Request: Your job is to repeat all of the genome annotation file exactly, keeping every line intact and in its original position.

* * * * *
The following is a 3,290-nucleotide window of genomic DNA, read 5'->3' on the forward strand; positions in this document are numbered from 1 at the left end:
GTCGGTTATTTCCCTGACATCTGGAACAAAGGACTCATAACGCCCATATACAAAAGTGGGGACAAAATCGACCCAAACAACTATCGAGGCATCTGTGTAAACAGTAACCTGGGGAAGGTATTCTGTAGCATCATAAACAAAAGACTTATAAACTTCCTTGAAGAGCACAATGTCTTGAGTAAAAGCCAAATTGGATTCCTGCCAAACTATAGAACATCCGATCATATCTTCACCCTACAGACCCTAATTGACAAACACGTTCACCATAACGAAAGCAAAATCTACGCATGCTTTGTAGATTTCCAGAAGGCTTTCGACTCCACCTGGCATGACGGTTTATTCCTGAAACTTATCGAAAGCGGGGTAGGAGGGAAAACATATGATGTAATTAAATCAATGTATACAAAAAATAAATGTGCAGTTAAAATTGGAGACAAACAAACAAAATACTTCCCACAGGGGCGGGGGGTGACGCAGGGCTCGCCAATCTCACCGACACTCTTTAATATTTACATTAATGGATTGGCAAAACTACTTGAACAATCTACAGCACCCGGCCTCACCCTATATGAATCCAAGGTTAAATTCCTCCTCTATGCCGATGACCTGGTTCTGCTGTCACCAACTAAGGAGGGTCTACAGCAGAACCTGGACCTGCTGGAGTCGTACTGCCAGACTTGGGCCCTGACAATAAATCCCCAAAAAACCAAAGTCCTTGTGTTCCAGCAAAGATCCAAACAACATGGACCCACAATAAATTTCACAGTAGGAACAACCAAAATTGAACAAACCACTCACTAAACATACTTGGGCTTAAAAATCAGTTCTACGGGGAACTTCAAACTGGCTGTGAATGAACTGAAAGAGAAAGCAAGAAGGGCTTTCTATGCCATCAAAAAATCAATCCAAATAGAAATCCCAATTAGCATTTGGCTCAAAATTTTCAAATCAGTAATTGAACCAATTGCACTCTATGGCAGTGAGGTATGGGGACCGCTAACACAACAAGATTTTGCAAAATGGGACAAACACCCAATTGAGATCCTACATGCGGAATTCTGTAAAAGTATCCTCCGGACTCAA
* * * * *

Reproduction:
The following is a 3,290-nucleotide window of genomic DNA, read 5'->3' on the forward strand; positions in this document are numbered from 1 at the left end:
GTCGGTTATTTCCCTGACATCTGGAACAAAGGACTCATAACGCCCATATACAAAAGTGGGGACAAAATCGACCCAAACAACTATCGAGGCATCTGTGTAAACAGTAACCTGGGGAAGGTATTCTGTAGCATCATAAACAAAAGACTTATAAACTTCCTTGAAGAGCACAATGTCTTGAGTAAAAGCCAAATTGGATTCCTGCCAAACTATAGAACATCCGATCATATCTTCACCCTACAGACCCTAATTGACAAACACGTTCACCATAACGAAAGCAAAATCTACGCATGCTTTGTAGATTTCCAGAAGGCTTTCGACTCCACCTGGCATGACGGTTTATTCCTGAAACTTATCGAAAGCGGGGTAGGAGGGAAAACATATGATGTAATTAAATCAATGTATACAAAAAATAAATGTGCAGTTAAAATTGGAGACAAACAAACAAAATACTTCCCACAGGGGCGGGGGGTGACGCAGGGCTCGCCAATCTCACCGACACTCTTTAATATTTACATTAATGGATTGGCAAAACTACTTGAACAATCTACAGCACCCGGCCTCACCCTATATGAATCCAAGGTTAAATTCCTCCTCTATGCCGATGACCTGGTTCTGCTGTCACCAACTAAGGAGGGTCTACAGCAGAACCTGGACCTGCTGGAGTCGTACTGCCAGACTTGGGCCCTGACAATAAATCCCCAAAAAACCAAAGTCCTTGTGTTCCAGCAAAGATCCAAACAACATGGACCCACAATAAATTTCACAGTAGGAACAACCAAAATTGAACAAACCACTCACTAAACATACTTGGGCTTAAAAATCAGTTCTACGGGGAACTTCAAACTGGCTGTGAATGAACTGAAAGAGAAAGCAAGAAGGGCTTTCTATGCCATCAAAAAATCAATCCAAATAGAAATCCCAATTAGCATTTGGCTCAAAATTTTCAAATCAGTAATTGAACCAATTGCACTCTATGGCAGTGAGGTATGGGGACCGCTAACACAACAAGATTTTGCAAAATGGGACAAACACCCAATTGAGATCCTACATGCGGAATTCTGTAAAAGTATCCTCCGGACTCAA